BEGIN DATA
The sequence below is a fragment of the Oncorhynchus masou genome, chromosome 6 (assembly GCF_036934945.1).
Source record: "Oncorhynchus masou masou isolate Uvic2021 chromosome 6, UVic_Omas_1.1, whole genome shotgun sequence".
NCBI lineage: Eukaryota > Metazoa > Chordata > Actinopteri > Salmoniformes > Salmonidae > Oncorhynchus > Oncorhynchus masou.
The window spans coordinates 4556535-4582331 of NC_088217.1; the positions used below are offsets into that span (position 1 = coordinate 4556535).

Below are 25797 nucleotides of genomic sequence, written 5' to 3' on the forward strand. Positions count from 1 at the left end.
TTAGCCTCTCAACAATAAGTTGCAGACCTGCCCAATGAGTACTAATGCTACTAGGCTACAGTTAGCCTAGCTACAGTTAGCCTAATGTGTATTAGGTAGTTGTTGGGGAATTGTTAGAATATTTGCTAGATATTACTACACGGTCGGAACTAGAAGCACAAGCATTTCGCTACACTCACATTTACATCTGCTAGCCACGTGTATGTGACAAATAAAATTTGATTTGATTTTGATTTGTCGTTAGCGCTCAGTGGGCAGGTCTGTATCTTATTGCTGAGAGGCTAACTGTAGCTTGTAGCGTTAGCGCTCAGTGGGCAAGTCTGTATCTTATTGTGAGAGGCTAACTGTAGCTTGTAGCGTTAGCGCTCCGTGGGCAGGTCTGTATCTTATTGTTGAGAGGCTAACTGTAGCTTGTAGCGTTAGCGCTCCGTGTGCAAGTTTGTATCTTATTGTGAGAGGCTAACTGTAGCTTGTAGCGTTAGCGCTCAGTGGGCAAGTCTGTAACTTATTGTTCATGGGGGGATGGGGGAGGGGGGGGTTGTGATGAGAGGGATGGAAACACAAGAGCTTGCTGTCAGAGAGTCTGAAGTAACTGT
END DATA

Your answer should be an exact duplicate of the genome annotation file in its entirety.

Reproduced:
The sequence below is a fragment of the Oncorhynchus masou genome, chromosome 6 (assembly GCF_036934945.1).
Source record: "Oncorhynchus masou masou isolate Uvic2021 chromosome 6, UVic_Omas_1.1, whole genome shotgun sequence".
NCBI lineage: Eukaryota > Metazoa > Chordata > Actinopteri > Salmoniformes > Salmonidae > Oncorhynchus > Oncorhynchus masou.
The window spans coordinates 4556535-4582331 of NC_088217.1; the positions used below are offsets into that span (position 1 = coordinate 4556535).

Below are 25797 nucleotides of genomic sequence, written 5' to 3' on the forward strand. Positions count from 1 at the left end.
TTAGCCTCTCAACAATAAGTTGCAGACCTGCCCAATGAGTACTAATGCTACTAGGCTACAGTTAGCCTAGCTACAGTTAGCCTAATGTGTATTAGGTAGTTGTTGGGGAATTGTTAGAATATTTGCTAGATATTACTACACGGTCGGAACTAGAAGCACAAGCATTTCGCTACACTCACATTTACATCTGCTAGCCACGTGTATGTGACAAATAAAATTTGATTTGATTTTGATTTGTCGTTAGCGCTCAGTGGGCAGGTCTGTATCTTATTGCTGAGAGGCTAACTGTAGCTTGTAGCGTTAGCGCTCAGTGGGCAAGTCTGTATCTTATTGTGAGAGGCTAACTGTAGCTTGTAGCGTTAGCGCTCCGTGGGCAGGTCTGTATCTTATTGTTGAGAGGCTAACTGTAGCTTGTAGCGTTAGCGCTCCGTGTGCAAGTTTGTATCTTATTGTGAGAGGCTAACTGTAGCTTGTAGCGTTAGCGCTCAGTGGGCAAGTCTGTAACTTATTGTTCATGGGGGGATGGGGGAGGGGGGGGTTGTGATGAGAGGGATGGAAACACAAGAGCTTGCTGTCAGAGAGTCTGAAGTAACTGT